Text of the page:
If data is the fuel of business revenue, then trust is the vehicle that transports us safely to a fruitful customer relationship. Trust is built carefully over time, but can be destroyed in an instant. What would the impact be to your business if there were a media exposé about how your firm's consumer data is misused, breached or used without notice, choice or permission?
Scary as it is to think of, marketers must protect their precious brands with a commitment to data stewardship. It's the new imperative for every marketer: To assure that data is used responsibly to earn consumer trust.
Nearly all of our modern marketing mandates are focused on analytics that transform data into actionable insights, testing new technologies, moving manual work to programmatic approaches, and automation innovations. All of those run on consumer data. In all our exploration of new technologies and data platforms, we must remember that the line between customer delight and annoyance is thin.
Don't 'outsource' data privacy
Many marketing organizations outsource privacy and data management to the legal or privacy teams. This is a mistake. Instead, it should be embraced as a core function of customer-centric marketing. CMOs already recognize the importance of data stewardship, according to the recent "New Rules of the Road" DMA/Winterberry survey.
With overwhelming agreement, 79% of marketers surveyed said their organizations would benefit from more sophisticated, strategic data governance approaches. But most organizations have been reluctant to back up that need with the necessary institutional support, as only 32% of panelists "strongly agree" that data governance is currently a clear priority within their companies;
It's our job to be both the voice of the customer internally and the steward of the trust that consumers place in our brands and products.
Data stewardship helps ensure that:
- Consumers are given notice and choice about how their data will be collected and used.
- Consumers trust the brand and company.
- Policymakers and the media gain a clear picture of responsible data-driven marketing.
- Data is protected, and marketing data is used for marketing purposes only.
- Accurate data is being appropriately monetized.
- Compliance with all appropriate laws and DMA industry self-regulations is maintained.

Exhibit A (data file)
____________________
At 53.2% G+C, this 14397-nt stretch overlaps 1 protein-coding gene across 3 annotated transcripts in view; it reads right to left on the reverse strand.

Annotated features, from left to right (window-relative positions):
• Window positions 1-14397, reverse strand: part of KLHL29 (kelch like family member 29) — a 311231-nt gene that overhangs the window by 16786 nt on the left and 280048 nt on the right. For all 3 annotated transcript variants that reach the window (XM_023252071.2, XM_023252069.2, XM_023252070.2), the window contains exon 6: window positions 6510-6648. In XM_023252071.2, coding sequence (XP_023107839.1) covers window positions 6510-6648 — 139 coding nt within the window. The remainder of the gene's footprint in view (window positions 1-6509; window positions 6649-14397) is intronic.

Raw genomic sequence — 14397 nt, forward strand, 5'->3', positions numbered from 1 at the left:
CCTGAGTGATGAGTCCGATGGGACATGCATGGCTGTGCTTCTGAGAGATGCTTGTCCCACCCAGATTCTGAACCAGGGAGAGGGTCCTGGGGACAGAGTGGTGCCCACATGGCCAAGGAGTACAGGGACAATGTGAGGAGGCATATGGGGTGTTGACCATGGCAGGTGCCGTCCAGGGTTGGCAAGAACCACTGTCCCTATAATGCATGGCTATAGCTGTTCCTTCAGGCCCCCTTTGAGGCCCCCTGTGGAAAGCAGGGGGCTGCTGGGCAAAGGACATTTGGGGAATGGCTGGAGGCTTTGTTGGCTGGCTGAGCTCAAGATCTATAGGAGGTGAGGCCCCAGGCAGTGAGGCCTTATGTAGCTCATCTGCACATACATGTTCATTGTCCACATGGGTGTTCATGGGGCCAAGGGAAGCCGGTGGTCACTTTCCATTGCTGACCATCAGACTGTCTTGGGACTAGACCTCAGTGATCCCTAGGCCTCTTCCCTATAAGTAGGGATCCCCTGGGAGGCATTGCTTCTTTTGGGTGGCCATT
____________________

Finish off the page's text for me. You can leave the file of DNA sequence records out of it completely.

It's easy to ignore the national privacy and data-use conversation, confident that your own marketing practices are far afield from the "Summer of Snowden" government spying and law-enforcement requests for phone records. Yet, trust in marketers is not a given. So far this year, the White House, the FTC and Congress (not to mention three state legislatures) have all raised questions or proposed regulation about commercial use of data. They often insist that marketers must be spying on their customers or unfairly limiting access to products and discounts. While we at DMA believe that is untrue, to prevent restrictive regulation we must make sure there is not even a hint of it in our practices.
Data is the new gold of our economy, and consumer trust is the currency that makes data-driven marketing effective. We can't allow regulators and policy makers to mess with innovation, our digital lifestyles and a data-driven industry that contributes more than $156 billion to the U.S. annual economy, according to a recent Value of Data study from professors at Harvard Business School and Columbia University. Consumers love their data-driven lifestyles. Look at their digital participation levels as evidence. Marketers must make a commitment to keeping those digital experiences safe.
Action Plan: Keep digital experiences safe
This won't happen without a plan. Consider these four components to an effective data stewardship program:
Appoint a Data Governance Compliance Officer, and make this a real part of someone's job (maybe yours?). This person will lead a cross-department, collaborative effort to build a responsible data stewardship program. The DMA Marketing Data Governance certification can help you get started.
Establish ongoing processes to manage data to a standard of legal and ethical compliance that are flexible enough to adapt to shifts in the marketplace, new laws or industry best practices.
Create written policies for a data governance and quality control program. Incorporate these practices into the business objectives and performance metrics for everyone on the marketing, operations, legal and privacy teams. Make data governance and consumer trust inextricable from your ROI and business goals.
A proactive risk assessment should precede the program development. This helps the team understand current data practices, outline privacy and consumer trust commitments, and rate any potential harm from marketing practices or product features. It's a good idea to repeat this assessment at least annually.
Our world is social, our lifestyles are digital and nearly every aspect of modern marketing is data-driven. Every marketer must stand up and advocate for responsible 1:1 marketing. We are judged by consumers and policy makers at every step of the lifecycle. Bottom line: We all have a high standard to uphold to be stewards of consumer trust.